Tuesday, 16 April 2013

OIC fear Myanmar violence may spread

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OIC fear Myanmar violence may spread

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Egypt foreign minister presents four-point plan to help solve crisis in Myanmar
The Organisation of Islamic Cooperation (OIC) hosted a meeting in Jeddah on Sunday with the Contact Group for the Rohingya community of Myanmar. The secretary general of the organisation expressed concern over “the spill over of violence against Muslims, to affect other areas adjacent to it” following reports of violence between Buddhists and Muslims in Sri Lanka.

Secretary General Ekmeleddin Ihsanoglu was speaking at the meeting that was attended by Minister of Foreign Affairs Mohamed Kamel Amr along with other ministers from OIC member states.

Kamel Amr posted on his official Facebook page on Sunday after the meeting an outline of Egypt’s position regarding the crisis in Myanmar and proposed a four-point plan.

“There are no arguments or excuses to justify this tragedy, and it requires urgent and effective action by the Myanmar government regarding the crimes committed against humanity and violations of the rights of the Rohingya and many of the country’s Muslims,” the minister wrote.

Kamel Amr’s four-point plan calls on the Myanmar government to reopen the office of the Organisation of Humanitarian Affairs in Yangon. This would hold the government accountable to the memorandum of understanding signed in 2012, which stated that the government should “provide material and humanitarian support necessary to improve living conditions” of the Rohingya Muslims.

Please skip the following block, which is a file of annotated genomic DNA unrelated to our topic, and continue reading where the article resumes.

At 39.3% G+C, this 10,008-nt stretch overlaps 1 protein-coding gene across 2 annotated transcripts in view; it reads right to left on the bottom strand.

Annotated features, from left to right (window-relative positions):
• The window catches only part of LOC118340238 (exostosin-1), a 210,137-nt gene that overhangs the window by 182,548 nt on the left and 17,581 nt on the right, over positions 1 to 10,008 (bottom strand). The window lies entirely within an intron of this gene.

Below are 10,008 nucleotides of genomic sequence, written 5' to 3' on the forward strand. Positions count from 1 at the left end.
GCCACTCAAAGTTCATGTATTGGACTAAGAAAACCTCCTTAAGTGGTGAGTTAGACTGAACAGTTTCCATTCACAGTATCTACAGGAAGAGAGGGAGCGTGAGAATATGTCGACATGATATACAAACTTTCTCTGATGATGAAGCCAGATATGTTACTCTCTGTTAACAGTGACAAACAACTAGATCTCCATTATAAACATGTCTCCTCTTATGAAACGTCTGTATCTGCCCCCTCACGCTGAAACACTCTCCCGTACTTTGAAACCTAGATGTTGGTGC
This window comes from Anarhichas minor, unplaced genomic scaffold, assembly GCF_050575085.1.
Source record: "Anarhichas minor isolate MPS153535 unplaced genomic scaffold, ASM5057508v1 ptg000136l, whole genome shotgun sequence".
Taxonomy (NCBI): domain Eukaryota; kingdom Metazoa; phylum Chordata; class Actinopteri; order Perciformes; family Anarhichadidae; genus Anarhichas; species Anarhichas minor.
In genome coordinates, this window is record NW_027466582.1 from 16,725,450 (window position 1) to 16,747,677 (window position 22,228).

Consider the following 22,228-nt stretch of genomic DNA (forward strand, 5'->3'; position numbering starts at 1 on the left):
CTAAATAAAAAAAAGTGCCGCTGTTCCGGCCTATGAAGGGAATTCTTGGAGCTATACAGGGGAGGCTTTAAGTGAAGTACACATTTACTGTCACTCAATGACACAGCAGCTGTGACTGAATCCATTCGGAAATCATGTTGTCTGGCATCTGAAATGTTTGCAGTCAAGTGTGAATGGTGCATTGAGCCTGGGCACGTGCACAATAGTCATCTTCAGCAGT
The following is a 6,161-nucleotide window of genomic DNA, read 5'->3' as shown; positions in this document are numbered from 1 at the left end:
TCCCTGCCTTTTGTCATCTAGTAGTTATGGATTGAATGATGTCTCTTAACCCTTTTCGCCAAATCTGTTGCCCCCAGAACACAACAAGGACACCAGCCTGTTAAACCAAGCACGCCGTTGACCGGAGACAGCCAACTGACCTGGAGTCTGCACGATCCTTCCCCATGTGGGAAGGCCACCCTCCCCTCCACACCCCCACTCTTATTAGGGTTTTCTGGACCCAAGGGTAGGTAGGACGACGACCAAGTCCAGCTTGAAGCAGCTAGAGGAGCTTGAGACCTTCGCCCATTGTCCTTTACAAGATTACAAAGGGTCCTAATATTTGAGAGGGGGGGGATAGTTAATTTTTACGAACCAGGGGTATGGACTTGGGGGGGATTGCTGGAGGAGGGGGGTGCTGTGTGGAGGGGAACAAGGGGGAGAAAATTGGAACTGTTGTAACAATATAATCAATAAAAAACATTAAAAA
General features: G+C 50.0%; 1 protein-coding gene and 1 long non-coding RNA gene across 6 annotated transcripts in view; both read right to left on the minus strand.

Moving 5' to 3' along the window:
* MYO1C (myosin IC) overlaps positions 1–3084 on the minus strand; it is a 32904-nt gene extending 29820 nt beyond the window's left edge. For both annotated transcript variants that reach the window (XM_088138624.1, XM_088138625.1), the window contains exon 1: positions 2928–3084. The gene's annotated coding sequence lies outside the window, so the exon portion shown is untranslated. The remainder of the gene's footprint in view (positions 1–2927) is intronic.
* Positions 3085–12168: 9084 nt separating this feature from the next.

Kamel Amr also called for increased communication with the Myanmar government and the organisation of a humanitarian visit by the OIC contact group. He added that Egypt has “had numerous contacts with the Myanmar authorities” in regards to the visit, and recommended that the other members of the group “intensify efforts in this regard”.

He also highlighted the need to pressure the United Nations Human Rights Council “to condemn the ongoing violations and to intensify efforts to push the government of Myanmar to assume its responsibilities towards its citizens from the Rohingya ethnicity”. The final part of Kamel Amr’s plan is for the countries that are hosting refugees to launch an “intensive media campaign to highlight the suffering of the displaced people due to the difficult humanitarian conditions in the camps”.

The plight of the Rohingya Muslims in Myanmar is an issue that many groups in Egypt want the government to pay more attention to. Last Friday a group of Salafi protesters demonstrated against the violence outside the Myanmar embassy in Cairo. In November the Free Egyptians Party attempted to march against the violence but security forces prevented them from reaching the embassy. The Ministry of Foreign Affairs condemned the renewed violence at the beginning of April.

The conflict between Buddhists and Muslims in Myanmar resurfaced in March in the state of Arakan in the western region of the country. At the end of March Human Rights Watch (HRW) called on the Myanmar government to “permit unfettered access to humanitarian agencies” as a way to help end the crisis.

HRW reported that violence in Arakan started in June 2012 and has been “facilitated by and at times involving state security forces and government officials”. The rights group believes more than 125,000 Rohingya and Kaman Muslims have been displaced as a result of the violence.
The humanitarian situation in the country is dire, according to HRW. Camps for the displaced people “are located in paddy fields and lowland areas that face heavy flooding during the rainy season, which will begin in May”. HRW added that the government has not made any attempt to relocate these people. The rights group also reported that the Muslims in Myanmar are subjected to “discriminatory policies”.
Kamel Amr also held a number of meetings on the sidelines of the main meeting. He met with his counterpart from Bangladesh to discuss “political and economic relations”. He also met with Turkish Foreign Minister Ahmet Davutoğlu to discuss the Syrian Crisis.

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